A tutorial lesson book on programming in Scratch, along with a Web-design primer.
The spiral binding on this book is completely necessary, as it enables the book to lay flat for readers to consult while working on their Scratch programs via computer—following along with the book without having the Scratch website open would be a confusing undertaking. The first couple of sections feel disjointed and provide only minor background on Scratch’s purpose and why one would program in it: it easily makes programs with graphics, and it does so while the programmer is online, requiring no software installations. After the rough start, programming teacher and prolific code-guide writer McManus (Web Design in Easy Steps, 2015, etc.) hits his stride in guiding readers through increasingly complicated code—the farther into his subject matter he writes, the easier his prose is to follow. He takes readers from simple quiz games to games in which the player’s character jumps between moving platforms while dodging enemies. The book’s full-color design takes advantage of Scratch’s very visual, color-coded format, but the true-to-screen reproductions falter with some glossy code images of black text on dark colors, which are much harder to read than their computer-backlit equivalents. The final sections cover the basics of HTML tags and an impressive demystification of CSS, with the goal of embedding the Scratch game in a personal website.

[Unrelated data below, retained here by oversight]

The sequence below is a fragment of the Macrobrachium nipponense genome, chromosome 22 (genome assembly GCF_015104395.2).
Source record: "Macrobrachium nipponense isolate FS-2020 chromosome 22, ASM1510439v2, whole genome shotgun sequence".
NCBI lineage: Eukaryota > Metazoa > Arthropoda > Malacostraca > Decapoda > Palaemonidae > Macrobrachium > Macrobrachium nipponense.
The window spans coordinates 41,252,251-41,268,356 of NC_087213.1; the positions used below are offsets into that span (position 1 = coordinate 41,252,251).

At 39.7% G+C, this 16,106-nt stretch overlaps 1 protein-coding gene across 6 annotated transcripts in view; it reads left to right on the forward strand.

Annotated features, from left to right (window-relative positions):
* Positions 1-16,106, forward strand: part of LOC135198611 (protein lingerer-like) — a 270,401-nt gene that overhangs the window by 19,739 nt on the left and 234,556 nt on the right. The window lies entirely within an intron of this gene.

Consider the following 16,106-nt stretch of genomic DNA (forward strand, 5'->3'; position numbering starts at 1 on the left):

An uneven but very workable guide. (resources, glossary) (Nonfiction. 8-13)